The film centres on a homeless vigilante, Hobo (Hauer), who finds himself trapped in urban chaos. He is surrounded by armed robbers, corrupt cops and even a paedophile Santa. Hobo decides to bring about justice the best way he knows how – with his trusty pump-action shotgun.

Screenwriter John Davies litters the film with throwbacks to 1970′s horror, while conserving a gleeful level of originality and satirical humour into the oft-told one-against-the-world tale. It does wonders to keep viewers on the edge of their seats, and thoroughly entertained throughout. While the premise is a tad sketchy, the scenarios that derive from it – murderous dodgems, a torturous pinata, and the aforementioned unorthodox Santa – certainly aren’t.

Jason Eisener, who opts for practical effects over digital CGI, manages to balance a realistic feel with over-the-top, cartoonish, and incredibly gory violence. He indulges in frenetic cinematography, glorified lighting and a stomping soundtrack to boot, all in keeping with the exploitation genre and the films to which he is paying homage.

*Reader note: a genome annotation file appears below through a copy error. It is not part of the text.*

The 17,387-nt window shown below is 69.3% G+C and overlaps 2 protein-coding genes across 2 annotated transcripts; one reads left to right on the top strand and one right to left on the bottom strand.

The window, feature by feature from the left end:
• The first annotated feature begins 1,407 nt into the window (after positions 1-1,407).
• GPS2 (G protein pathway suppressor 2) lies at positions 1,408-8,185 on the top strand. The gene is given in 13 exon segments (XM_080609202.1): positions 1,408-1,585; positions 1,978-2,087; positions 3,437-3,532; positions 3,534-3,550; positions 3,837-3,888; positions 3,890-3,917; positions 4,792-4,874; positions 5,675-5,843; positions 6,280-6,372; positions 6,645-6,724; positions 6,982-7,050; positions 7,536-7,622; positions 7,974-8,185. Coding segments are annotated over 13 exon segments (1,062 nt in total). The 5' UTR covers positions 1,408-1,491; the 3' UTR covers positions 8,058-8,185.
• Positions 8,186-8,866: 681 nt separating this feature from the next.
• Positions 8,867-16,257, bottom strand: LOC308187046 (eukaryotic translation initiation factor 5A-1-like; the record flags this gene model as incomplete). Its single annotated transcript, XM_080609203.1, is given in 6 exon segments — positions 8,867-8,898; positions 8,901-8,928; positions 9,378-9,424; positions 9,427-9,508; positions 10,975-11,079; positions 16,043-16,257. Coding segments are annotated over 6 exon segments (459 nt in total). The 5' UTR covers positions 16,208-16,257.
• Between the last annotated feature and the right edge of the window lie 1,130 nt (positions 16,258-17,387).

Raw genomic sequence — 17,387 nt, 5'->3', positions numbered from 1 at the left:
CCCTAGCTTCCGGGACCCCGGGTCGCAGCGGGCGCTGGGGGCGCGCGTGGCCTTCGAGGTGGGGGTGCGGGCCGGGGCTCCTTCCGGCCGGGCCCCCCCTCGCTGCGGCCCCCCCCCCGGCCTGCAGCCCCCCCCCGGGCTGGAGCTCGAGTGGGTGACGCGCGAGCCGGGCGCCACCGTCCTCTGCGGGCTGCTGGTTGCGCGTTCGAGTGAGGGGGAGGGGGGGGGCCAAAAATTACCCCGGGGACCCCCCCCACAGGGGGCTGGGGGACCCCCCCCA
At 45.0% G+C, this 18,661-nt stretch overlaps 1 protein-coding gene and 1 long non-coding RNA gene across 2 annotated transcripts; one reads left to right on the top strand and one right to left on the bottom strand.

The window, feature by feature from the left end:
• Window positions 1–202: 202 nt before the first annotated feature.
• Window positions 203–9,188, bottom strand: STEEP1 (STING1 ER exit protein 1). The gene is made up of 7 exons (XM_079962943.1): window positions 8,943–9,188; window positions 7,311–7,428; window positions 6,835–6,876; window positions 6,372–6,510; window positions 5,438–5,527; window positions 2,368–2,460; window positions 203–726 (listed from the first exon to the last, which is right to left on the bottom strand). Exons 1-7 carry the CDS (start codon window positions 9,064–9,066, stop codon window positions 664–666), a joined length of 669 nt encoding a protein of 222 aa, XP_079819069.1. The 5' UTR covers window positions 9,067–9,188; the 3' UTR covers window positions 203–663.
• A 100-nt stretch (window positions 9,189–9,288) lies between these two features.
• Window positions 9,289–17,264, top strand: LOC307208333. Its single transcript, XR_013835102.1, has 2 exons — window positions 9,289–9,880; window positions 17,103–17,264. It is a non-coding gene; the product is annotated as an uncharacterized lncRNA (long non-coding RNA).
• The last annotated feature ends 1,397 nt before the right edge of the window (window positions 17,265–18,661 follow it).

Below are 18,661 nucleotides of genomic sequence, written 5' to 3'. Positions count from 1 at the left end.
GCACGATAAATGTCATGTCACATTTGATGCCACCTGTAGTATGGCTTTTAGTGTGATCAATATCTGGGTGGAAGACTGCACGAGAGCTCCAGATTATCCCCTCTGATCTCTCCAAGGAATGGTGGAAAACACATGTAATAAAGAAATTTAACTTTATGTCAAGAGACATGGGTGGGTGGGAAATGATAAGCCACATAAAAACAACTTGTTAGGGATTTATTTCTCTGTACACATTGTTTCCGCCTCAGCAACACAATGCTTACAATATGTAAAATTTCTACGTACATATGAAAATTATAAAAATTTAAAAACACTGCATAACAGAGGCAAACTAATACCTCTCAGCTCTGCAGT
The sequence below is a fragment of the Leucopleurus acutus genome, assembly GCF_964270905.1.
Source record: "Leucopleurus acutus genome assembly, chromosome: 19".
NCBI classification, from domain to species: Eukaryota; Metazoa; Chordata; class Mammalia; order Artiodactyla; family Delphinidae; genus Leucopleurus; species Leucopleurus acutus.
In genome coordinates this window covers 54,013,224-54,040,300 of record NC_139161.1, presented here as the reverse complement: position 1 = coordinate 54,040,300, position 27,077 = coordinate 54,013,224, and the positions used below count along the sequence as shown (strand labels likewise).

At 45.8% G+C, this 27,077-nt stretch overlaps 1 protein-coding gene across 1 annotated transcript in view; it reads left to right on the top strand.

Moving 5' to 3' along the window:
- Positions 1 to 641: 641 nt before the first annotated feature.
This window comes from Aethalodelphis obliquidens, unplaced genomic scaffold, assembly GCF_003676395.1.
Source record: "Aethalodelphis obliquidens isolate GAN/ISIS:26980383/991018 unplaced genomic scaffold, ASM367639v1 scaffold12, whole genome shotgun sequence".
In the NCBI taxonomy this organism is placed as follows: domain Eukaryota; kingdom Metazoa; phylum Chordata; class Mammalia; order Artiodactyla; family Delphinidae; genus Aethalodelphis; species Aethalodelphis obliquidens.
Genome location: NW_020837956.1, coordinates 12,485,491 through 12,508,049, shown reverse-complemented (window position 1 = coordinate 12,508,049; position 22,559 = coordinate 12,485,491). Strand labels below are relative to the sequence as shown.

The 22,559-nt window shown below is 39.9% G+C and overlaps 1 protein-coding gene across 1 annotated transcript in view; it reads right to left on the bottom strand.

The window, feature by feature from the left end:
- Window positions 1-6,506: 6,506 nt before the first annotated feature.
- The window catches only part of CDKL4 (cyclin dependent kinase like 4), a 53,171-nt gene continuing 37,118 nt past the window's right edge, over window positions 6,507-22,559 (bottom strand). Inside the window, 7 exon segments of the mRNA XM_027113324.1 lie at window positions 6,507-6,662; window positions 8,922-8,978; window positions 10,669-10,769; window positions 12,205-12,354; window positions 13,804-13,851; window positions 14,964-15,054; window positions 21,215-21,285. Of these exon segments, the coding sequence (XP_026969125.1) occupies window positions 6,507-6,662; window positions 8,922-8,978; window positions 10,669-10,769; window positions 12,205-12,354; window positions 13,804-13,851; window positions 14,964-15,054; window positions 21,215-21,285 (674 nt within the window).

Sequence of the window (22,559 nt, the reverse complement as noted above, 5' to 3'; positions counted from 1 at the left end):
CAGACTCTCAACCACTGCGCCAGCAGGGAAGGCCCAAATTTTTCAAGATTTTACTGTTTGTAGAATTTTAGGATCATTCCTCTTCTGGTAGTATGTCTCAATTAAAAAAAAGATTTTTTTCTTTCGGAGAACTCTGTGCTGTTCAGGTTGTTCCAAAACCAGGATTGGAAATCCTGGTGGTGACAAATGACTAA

The choice to recast Hauer as the Hobo was one of utter genius, and he plays it with effectively straight assurance, keeping the film grounded amidst the hysteria. The supporting cast, a smorgasbord of unknowns and ex-TV stars, helps further to instil and sustain the feel of an authentic exploitation flick – something that previous studios’ efforts have failed to capitalise on.

Dunsworth – a prostitute and Hobo’s unimaginable foil, Abby – stands out amongst the supporting cast. She does tremendously well with a severely underwritten character, providing a brilliant antithesis to Hobo’s ruthlessness. They have a sizzling chemistry on-screen, and a subversive, darkly amusing rapport that feels extremely gratifying.

It’s clear Eisener has an eye for the schlock genre and, by letting his imagination run wild, Hobo With A Shotgun emerges as a sure-to-be perennial, shockingly violent and wonderfully clever yet purposely screwball modern-day vigilante thriller. It’s “bloody” terrific fun.